20. Use it or lose it: tonic activity of slow motoneurons promotes their survival and preferentially increases slow fiber-type groupings in muscles of old lifelong recreational sportsmen

    Directory of Open Access Journals (Sweden)

    Simone Mosole

    2016-11-01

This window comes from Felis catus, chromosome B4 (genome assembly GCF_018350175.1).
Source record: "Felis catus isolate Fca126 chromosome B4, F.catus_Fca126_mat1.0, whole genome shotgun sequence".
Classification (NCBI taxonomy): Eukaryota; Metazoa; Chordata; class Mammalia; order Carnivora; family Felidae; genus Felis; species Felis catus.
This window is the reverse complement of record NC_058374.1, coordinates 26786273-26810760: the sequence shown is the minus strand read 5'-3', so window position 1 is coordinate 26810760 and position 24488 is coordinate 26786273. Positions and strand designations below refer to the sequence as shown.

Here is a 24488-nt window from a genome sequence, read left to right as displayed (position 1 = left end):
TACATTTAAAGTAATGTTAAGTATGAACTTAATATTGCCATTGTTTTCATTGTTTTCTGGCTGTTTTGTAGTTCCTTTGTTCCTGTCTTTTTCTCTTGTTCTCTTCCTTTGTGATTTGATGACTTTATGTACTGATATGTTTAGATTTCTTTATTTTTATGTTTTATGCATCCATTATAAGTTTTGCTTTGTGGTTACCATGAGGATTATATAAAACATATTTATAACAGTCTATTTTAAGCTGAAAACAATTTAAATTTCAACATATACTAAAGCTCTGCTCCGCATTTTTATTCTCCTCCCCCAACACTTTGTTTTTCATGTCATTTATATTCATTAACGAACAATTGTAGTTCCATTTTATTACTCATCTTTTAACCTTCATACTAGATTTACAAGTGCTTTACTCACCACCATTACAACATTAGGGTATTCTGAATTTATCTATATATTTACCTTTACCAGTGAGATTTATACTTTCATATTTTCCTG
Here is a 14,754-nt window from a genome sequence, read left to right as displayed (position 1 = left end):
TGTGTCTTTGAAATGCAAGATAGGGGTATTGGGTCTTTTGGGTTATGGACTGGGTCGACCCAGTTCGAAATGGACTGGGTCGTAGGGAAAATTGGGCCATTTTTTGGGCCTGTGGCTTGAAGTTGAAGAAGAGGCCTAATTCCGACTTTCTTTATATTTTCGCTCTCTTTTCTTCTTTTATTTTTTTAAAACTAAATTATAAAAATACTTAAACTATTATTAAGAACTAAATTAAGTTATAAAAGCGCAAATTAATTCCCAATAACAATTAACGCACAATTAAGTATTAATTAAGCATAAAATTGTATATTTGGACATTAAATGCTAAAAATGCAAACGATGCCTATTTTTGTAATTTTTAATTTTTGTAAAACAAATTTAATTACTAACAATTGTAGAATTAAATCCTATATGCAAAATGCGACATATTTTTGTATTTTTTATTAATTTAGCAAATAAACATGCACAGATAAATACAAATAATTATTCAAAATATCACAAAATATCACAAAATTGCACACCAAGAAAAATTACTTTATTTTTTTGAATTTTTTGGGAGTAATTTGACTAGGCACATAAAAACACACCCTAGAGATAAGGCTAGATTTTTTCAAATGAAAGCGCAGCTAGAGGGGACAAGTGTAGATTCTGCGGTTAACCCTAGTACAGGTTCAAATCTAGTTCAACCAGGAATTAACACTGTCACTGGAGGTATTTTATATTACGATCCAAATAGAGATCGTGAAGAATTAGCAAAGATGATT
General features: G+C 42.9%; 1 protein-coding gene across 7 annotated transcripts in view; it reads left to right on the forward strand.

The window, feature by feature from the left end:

Full Text Available Histochemistry, immuno-histochemistry, gel electrophoresis of single muscle fibers and electromyography of aging muscles and nerves suggest that: i denervation contributes to muscle atrophy, ii impaired mobility accelerates the process, and iii lifelong running protects against loss of motor units. Recent corroborating results on the muscle effects of Functional Electrical Stimulation (FES of aged muscles will be also mentioned, but we will in particular discuss how and why a lifelong increased physical activity sustains reinnervation of muscle fibers. By analyzing distribution and density of muscle fibers co-expressing fast and slow Myosin Heavy Chains (MHC we are able to distinguish the transforming muscle fibers due to activity related plasticity, to those that adapt muscle fiber properties to denervation and reinnervation. In muscle biopsies from septuagenarians with a history of lifelong high-level recreational activity we recently observed in comparison to sedentary seniors: 1. decreased proportion of small-size angular myofibers (denervated muscle fibers; 2. considerable increase of fiber-type groupings of the slow type (reinnervated muscle fibers; 3. sparse presence of muscle fibers co-expressing fast and slow MHC. Immuno-histochemical characteristics fluctuate from those with scarce fiber-type modulation and groupings to almost complete transformed muscles, going through a process in which isolated fibers co-expressing fast and slow MHC fill the gaps among fiber groupings. Data suggest that lifelong high-level exercise allows the body to adapt to the consequences of the age-related denervation and that it preserves muscle structure and function by saving otherwise lost muscle fibers through recruitment to different slow motor units. This is an opposite behavior of that described in long term denervated or resting muscles. These effects of lifelong high level activity seems to act primarily on motor neurons, in particular on those always